Squared deviations

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In probability theory and statistics, the definition of variance is either the expected value (when considering a theoretical distribution), or average value (for actual experimental data), of squared deviations from the mean. Computations for analysis of variance involve the partitioning of a sum of squared deviations. An understanding of the complex computations involved is greatly enhanced by a detailed study of the statistical value:

\operatorname{E}(  X ^ 2 ).

It is well known that for a random variable X with mean \mu and variance \sigma^2:

\sigma^2 = \operatorname{E}(  X ^ 2 ) - \mu^2[1]

Therefore

\operatorname{E}(  X ^ 2 ) = \sigma^2 + \mu^2.

From the above, the following are easily derived:

\operatorname{E}\left( \sum\left( X ^ 2\right) \right) = n\sigma^2 + n\mu^2
\operatorname{E}\left( \left(\sum X \right)^ 2 \right) = n\sigma^2 + n^2\mu^2

If \hat{Y} is a vector of n predictions, and Y is the vector of the true values, then the SSE of the predictor is: SSE=\frac{1}{2}\sum_{i=1}^n(\hat{Y_i} - Y_i)^2

Sample variance[edit]

Main article: Sample variance

The sum of squared deviations needed to calculate sample variance (before deciding whether to divide by n or n − 1) is most easily calculated as

S = \sum x ^ 2 - \frac{\left(\sum x\right)^2}{n}

From the two derived expectations above the expected value of this sum is

\operatorname{E}(S) = n\sigma^2 + n\mu^2 - \frac{n\sigma^2 + n^2\mu^2}{n}

which implies

\operatorname{E}(S) = (n - 1)\sigma^2.

This effectively proves the use of the divisor n − 1 in the calculation of an unbiased sample estimate of σ2.

Partition — analysis of variance[edit]

In the situation where data is available for k different treatment groups having size ni where i varies from 1 to k, then it is assumed that the expected mean of each group is

\operatorname{E}(\mu_i) = \mu + T_i

and the variance of each treatment group is unchanged from the population variance \sigma^2.

Under the Null Hypothesis that the treatments have no effect, then each of the T_i will be zero.

It is now possible to calculate three sums of squares:

Individual
I = \sum x^2
\operatorname{E}(I) = n\sigma^2 + n\mu^2
Treatments
T = \sum_{i=1}^k \left(\left(\sum x\right)^2/n_i\right)
\operatorname{E}(T) = k\sigma^2 + \sum_{i=1}^k n_i(\mu + T_i)^2
\operatorname{E}(T) = k\sigma^2 + n\mu^2 + 2\mu \sum_{i=1}^k (n_iT_i) + \sum_{i=1}^k n_i(T_i)^2

Under the null hypothesis that the treatments cause no differences and all the T_i are zero, the expectation simplifies to

\operatorname{E}(T) = k\sigma^2 + n\mu^2.
Combination
C = \left(\sum x\right)^2/n
\operatorname{E}(C) = \sigma^2 + n\mu^2

Sums of squared deviations[edit]

Under the null hypothesis, the difference of any pair of I, T, and C does not contain any dependency on \mu, only \sigma^2.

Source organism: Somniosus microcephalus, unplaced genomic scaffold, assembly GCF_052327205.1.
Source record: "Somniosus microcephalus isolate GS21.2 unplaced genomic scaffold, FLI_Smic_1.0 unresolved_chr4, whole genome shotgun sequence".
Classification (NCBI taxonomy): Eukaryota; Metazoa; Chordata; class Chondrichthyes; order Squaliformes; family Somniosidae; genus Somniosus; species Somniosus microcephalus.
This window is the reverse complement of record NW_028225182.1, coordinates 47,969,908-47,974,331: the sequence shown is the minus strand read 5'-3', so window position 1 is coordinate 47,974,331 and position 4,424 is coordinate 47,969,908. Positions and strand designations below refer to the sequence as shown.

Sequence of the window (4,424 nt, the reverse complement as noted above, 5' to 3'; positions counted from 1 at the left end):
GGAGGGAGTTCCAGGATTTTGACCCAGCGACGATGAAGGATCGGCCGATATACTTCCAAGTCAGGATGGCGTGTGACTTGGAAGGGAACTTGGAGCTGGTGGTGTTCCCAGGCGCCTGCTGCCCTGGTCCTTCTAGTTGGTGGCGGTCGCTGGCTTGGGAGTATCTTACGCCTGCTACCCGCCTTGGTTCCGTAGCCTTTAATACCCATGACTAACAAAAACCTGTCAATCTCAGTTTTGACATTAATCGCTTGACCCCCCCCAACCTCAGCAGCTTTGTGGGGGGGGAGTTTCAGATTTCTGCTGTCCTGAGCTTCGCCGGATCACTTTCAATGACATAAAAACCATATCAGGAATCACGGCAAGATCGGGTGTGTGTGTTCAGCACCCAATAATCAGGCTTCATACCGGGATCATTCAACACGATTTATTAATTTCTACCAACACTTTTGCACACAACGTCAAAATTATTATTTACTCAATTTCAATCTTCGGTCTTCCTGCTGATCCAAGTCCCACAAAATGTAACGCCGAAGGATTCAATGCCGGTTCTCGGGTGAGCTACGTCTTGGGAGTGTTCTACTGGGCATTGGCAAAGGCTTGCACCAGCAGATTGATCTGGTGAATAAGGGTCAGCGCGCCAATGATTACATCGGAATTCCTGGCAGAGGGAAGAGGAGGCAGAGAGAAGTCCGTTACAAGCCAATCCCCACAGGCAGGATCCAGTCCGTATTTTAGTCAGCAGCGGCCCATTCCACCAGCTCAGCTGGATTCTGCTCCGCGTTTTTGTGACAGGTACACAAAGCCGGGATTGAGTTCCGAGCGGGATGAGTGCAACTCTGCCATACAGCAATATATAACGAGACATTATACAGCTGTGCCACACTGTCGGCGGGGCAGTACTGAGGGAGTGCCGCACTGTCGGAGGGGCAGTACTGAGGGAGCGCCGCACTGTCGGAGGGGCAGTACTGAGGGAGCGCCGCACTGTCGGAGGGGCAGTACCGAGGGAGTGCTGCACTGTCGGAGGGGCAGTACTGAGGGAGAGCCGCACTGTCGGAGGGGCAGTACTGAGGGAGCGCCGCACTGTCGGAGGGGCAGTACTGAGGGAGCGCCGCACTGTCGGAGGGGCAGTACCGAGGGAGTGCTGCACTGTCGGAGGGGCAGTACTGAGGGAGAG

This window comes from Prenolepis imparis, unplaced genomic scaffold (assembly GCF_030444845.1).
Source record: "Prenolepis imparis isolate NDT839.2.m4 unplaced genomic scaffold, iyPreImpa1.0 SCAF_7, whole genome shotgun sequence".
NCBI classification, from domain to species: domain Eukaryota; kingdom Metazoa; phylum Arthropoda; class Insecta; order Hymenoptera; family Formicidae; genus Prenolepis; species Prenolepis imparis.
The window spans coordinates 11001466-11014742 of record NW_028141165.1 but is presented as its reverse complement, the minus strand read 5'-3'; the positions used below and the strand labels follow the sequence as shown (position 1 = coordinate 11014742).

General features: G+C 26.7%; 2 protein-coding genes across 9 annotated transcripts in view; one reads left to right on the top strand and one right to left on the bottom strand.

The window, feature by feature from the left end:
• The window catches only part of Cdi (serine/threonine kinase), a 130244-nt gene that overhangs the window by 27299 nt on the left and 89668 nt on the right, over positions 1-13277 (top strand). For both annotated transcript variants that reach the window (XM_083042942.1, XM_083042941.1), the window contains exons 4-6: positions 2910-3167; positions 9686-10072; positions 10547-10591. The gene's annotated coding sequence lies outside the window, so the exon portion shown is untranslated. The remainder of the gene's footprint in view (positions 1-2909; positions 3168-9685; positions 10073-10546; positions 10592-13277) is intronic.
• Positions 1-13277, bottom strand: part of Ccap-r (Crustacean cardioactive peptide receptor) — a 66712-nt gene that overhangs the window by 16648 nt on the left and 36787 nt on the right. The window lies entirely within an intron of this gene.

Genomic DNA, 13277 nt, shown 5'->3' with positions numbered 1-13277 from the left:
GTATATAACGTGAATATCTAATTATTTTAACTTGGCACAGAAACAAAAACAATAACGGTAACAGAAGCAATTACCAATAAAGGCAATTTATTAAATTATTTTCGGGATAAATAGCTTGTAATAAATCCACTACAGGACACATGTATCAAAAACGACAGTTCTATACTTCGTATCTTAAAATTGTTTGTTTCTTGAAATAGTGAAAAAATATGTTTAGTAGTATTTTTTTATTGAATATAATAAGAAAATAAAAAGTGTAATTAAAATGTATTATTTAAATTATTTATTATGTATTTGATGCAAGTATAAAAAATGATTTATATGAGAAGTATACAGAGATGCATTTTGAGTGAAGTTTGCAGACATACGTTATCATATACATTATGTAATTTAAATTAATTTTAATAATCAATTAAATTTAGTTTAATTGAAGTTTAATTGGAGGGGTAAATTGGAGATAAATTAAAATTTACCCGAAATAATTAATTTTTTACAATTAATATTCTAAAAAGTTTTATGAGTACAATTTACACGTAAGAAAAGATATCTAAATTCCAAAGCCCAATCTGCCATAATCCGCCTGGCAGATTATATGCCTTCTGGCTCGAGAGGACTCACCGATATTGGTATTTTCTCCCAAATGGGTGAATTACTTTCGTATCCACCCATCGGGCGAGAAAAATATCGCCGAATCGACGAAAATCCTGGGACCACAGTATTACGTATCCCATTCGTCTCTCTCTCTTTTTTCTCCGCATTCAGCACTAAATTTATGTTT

\operatorname{E}(I - C) = (n - 1)\sigma^2 total squared deviations aka total sum of squares
\operatorname{E}(T - C) = (k - 1)\sigma^2 treatment squared deviations aka explained sum of squares
\operatorname{E}(I - T) = (n - k)\sigma^2 residual squared deviations aka residual sum of squares

The constants (n − 1), (k − 1), and (n − k) are normally referred to as the number of degrees of freedom.

Example[edit]

In a very simple example, 5 observations arise from two treatments. The first treatment gives three values 1, 2, and 3, and the second treatment gives two values 4, and 6.

I = \frac{1^2}{1} + \frac{2^2}{1} + \frac{3^2}{1} + \frac{4^2}{1} + \frac{6^2}{1} = 66
T = \frac{(1 + 2 + 3)^2}{3} + \frac{(4 + 6)^2}{2} = 12 + 50 = 62
C = \frac{(1 + 2 + 3 + 4 + 6)^2}{5} = 256/5 = 51.2

Giving

Total squared deviations = 66 − 51.2 = 14.8 with 4 degrees of freedom.
Treatment squared deviations = 62 − 51.2 = 10.8 with 1 degree of freedom.
Residual squared deviations = 66 − 62 = 4 with 3 degrees of freedom.

Two-way analysis of variance[edit]

The following hypothetical example gives the yields of 15 plants subject to two different environmental variations, and three different fertilisers.

Extra CO2 Extra humidity
No fertiliser 7, 2, 1 7, 6
Nitrate 11, 6 10, 7, 3
Phosphate 5, 3, 4 11, 4

Five sums of squares are calculated:

Factor Calculation Sum \sigma^2
Individual 7^2+2^2+1^2 + 7^2+6^2 + 11^2+6^2 + 10^2+7^2+3^2 + 5^2+3^2+4^2 + 11^2+4^2 641 15
Fertiliser × Environment \frac{(7+2+1)^2}{3} + \frac{(7+6)^2}{2} + \frac{(11+6)^2}{2} + \frac{(10+7+3)^2}{3} + \frac{(5+3+4)^2}{3} + \frac{(11+4)^2}{2} 556.1667 6
Fertiliser \frac{(7+2+1+7+6)^2}{5} + \frac{(11+6+10+7+3)^2}{5} + \frac{(5+3+4+11+4)^2}{5} 525.4 3
Environment \frac{(7+2+1+11+6+5+3+4)^2}{8} + \frac{(7+6+10+7+3+11+4)^2}{7} 519.2679 2
Composite \frac{(7+2+1+11+6+5+3+4+7+6+10+7+3+11+4)^2}{15} 504.6 1

Finally, the sums of squared deviations required for the analysis of variance can be calculated.

Factor Sum \sigma^2 Total Environment Fertiliser Fertiliser × Environment Residual
Individual 641 15 1 1
Fertiliser × Environment 556.1667 6 1 −1
Fertiliser 525.4 3 1 −1
Environment 519.2679 2 1 −1
Composite 504.6 1 −1 −1 −1 1
Squared deviations 136.4 14.668 20.8 16.099 84.833
Degrees of freedom 14 1 2 2 9

See also[edit]

References[edit]

  1. ^ Mood & Graybill: An introduction to the Theory of Statistics (McGraw Hill)